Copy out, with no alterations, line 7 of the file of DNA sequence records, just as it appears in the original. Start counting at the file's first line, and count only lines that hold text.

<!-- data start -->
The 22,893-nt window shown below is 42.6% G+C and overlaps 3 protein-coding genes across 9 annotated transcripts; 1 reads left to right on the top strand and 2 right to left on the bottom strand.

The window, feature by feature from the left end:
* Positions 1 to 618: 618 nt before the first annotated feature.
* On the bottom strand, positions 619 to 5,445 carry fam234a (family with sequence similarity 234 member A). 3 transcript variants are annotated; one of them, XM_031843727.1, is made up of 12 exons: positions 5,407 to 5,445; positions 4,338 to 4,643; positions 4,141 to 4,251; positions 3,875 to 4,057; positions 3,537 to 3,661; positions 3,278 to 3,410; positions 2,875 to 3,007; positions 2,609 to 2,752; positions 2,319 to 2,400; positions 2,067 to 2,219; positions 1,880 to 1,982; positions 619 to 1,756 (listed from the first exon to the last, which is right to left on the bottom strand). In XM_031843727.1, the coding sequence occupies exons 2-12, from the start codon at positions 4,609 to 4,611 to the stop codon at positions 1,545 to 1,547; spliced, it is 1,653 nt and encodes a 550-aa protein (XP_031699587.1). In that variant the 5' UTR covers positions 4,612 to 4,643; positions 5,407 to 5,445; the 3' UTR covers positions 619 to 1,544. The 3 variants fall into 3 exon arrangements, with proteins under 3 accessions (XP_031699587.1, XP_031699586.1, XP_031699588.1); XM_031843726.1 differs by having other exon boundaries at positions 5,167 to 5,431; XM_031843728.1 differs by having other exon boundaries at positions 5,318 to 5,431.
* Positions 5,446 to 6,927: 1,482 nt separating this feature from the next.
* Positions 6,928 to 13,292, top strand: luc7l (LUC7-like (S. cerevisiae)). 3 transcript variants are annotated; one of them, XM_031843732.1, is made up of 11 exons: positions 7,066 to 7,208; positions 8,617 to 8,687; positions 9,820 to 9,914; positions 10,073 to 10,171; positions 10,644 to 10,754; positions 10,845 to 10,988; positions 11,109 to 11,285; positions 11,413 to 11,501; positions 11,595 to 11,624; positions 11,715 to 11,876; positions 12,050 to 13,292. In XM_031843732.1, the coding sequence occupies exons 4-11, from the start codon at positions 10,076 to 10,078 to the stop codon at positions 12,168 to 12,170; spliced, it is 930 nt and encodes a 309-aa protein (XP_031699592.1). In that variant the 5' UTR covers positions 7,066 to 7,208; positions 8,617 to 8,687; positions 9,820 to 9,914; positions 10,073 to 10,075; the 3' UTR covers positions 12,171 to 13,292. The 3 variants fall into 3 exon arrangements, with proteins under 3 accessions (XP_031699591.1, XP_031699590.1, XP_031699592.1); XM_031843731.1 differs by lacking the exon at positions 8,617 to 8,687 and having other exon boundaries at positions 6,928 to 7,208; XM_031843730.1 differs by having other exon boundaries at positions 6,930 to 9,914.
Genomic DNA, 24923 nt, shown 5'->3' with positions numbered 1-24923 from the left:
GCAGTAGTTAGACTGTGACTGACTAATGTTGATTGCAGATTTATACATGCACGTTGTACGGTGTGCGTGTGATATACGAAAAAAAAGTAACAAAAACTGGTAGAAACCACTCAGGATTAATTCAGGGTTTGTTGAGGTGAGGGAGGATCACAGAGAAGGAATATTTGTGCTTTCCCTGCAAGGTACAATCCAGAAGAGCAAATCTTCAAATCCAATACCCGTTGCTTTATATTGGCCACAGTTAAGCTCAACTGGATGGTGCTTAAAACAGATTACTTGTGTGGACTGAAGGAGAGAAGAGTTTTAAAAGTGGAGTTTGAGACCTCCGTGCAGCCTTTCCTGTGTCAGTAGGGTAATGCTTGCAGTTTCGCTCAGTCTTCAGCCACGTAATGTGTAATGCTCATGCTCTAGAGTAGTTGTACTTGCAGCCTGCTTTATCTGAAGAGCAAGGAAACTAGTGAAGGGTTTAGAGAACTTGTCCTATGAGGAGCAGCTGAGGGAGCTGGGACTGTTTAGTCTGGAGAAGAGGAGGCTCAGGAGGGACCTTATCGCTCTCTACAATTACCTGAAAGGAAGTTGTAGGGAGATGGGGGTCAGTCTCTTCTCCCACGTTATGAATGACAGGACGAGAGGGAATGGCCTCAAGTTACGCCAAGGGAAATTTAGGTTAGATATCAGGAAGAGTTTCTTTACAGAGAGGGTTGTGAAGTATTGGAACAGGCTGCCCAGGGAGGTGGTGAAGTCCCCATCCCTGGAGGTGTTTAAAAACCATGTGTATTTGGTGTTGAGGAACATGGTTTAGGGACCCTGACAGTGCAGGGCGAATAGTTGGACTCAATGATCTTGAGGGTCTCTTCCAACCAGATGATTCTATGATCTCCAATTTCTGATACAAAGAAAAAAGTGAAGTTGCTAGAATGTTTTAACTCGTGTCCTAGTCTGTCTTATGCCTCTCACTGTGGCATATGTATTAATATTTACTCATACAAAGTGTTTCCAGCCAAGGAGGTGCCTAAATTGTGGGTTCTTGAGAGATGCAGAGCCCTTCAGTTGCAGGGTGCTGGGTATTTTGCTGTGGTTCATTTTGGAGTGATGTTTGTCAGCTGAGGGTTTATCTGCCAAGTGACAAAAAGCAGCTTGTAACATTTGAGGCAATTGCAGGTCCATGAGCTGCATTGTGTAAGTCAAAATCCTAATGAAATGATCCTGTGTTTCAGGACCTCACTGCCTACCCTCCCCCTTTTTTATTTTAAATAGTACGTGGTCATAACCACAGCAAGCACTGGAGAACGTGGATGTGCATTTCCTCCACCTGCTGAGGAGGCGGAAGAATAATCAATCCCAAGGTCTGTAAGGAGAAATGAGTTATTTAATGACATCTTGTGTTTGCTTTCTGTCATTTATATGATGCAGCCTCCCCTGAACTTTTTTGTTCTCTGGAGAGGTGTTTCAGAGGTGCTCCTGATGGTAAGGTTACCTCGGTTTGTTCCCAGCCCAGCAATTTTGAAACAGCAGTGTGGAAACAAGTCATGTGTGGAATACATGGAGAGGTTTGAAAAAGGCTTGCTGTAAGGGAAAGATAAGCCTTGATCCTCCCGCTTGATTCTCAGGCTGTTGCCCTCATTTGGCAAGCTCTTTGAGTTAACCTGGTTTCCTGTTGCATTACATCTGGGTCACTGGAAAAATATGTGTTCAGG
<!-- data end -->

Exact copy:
Genomic DNA, 24923 nt, shown 5'->3' with positions numbered 1-24923 from the left: